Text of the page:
The Community Engaged Scholarship* program at the Nashman Center for Civic Engagement and Public Service offers support and advocacy to promote the work of GW's faculty and students. GW has a proud tradition of high-quality service-learning courses, as well as community-engaged research, creative work, and practice in the professions.
We serve students and faculty who are doing Community Engaged Scholarship in a variety of ways:
The Nashman Faculty Update- promotes and supports CES work of faculty and students across all GW schools and programs at the graduate and undergraduate level. The place for news on funding sources inside and outside of GW for CES work, opportunities to publish CES work in academic journals or present at conferences, news about academic civic engagement and public service at universities around the country.
Faculty Programs and Resources - Join faculty across the university for community conversations held at the Churchill Center at the Gelman library to discuss the scholarship of engagement and/or take part in monthly Faculty Learning Communities convened around topics of interest by and for faculty with the logistical support of the CES team.
Resources for Faculty Find conferences and literature about Community Engaged Scholarship to help you improve your practice and present your CES work for tenure and promotion.
GW based Grants, Awards, and Fellowships for Community Engaged Scholarship- The Nashman Center supports faculty and students in their scholarly endeavors through a variety of awards designed to support CES work.
Community Engaged Scholarship Courses - A Nashman Community Engaged Scholarship course is a collaboration between faculty, students and community members in mutually beneficial partnerships to address issues of the common good
*Community Engagement describes the collaboration between institutions of higher education and their larger communities (local, regional/state, national, global) for the mutually beneficial exchange of knowledge and resources in a context of partnership and reciprocity.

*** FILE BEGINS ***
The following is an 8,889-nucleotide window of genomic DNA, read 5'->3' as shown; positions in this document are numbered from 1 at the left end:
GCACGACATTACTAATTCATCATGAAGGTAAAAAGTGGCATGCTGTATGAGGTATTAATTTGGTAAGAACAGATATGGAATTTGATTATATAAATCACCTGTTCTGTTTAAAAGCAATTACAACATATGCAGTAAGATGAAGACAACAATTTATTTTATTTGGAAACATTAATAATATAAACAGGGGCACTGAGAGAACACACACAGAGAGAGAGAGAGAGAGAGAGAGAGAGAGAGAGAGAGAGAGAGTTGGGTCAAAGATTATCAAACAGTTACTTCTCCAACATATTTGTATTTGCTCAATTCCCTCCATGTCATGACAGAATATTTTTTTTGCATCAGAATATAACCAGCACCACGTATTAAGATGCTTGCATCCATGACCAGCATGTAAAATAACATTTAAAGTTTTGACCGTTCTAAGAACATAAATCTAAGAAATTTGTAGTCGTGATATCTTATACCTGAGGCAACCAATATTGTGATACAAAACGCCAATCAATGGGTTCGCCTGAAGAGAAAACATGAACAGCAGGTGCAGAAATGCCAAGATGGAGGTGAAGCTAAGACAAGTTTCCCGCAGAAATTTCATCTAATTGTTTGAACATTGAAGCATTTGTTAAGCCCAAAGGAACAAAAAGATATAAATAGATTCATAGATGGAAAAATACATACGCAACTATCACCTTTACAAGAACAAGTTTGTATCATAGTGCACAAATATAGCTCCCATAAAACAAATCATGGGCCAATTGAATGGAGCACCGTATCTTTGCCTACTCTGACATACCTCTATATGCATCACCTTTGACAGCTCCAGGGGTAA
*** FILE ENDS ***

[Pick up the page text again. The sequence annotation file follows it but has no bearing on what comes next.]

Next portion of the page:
The purpose of community engagement is the partnership of college and university knowledge and resources with those of the public and private sectors to enrich scholarship, research, and creative activity; enhance curriculum, teaching, and learning; prepare educated, engaged citizens; strengthen democratic values and civic responsibility; address critical societal issues; and contribute to the public good.
– Carnegie Foundation for the Advancement of Teaching
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Approximately $75,000 in funding is available every year for your social innovation projects and community engagement ideas. In addition, we provide mentorship and support to students to turn their ideas into practical action that makes a measurable, sustained difference.
LEARN MORE AND APPLY: go.gwu.edu/upstartapply
Proposal Deadline for several annual grants: Nov 15th
Craft your proposal with the help of our workshop series!
SIGN UP FOR SOCIAL INNOVATION WORKSHOPS: go.gwu.edu/cld23
Through our four-part workshop series, we will explore the art and science of design thinking's 4D model to discover, define, develop, and deliver your social innovation project proposal. Whether you have an established project, have a social issue you feel strongly about, or simply are in the ideation phase, join us to learn how to craft a change-making project to receive funding.
• Social Innovation I: Design Thinking | October 5, 2022 @ 5pm. Get an overview of the 4D process and begin discovering your social issue.
• Social Innovation II: Discovery & Definition | October 12, 2022 @ 5pm. Learn to define and nuance your research to hone in on your "what".
• Social Innovation III: Develop with Community Partnership | October 17, 2022 @ 3pm. Discover how to consider solutions and collaborations to inform your "how".
• Social Innovation IV: Deliver—Writing your Proposal | October 28, 2022 @ 2pm. Master how to formalize your project budget, timeline, and narrative.
Note: While it is not required for you to attend all 4 sessions—it is highly recommended you do for a holistic design thinking process to successfully prepare your social innovation project proposal.
The Julian Clement Chase Prize for undergraduate writing focused on the District of Columbia
Submission date: May 25, 2020
This annual $1,000 prize recognizes exceptional research writing projects focused on the District of Columbia in all undergraduate classes and in all disciplines at the George Washington University.
The main criteria: engagement with DC. Writing from social sciences or humanities might engage DC in terms of place, history, neighborhoods, and cultures; students from arts might engage DC in terms of its artistic expressions, or research related to art that they have created representing DC; students from sciences might submit research projects that address quality of life issues in DC. Collaborative or team projects are welcome, with a clear explanation of how entrants worked together.
For more information: https://writingprogram.gwu.edu/julian-clement-chase-prize or contact Randi Kristensen firstname.lastname@example.org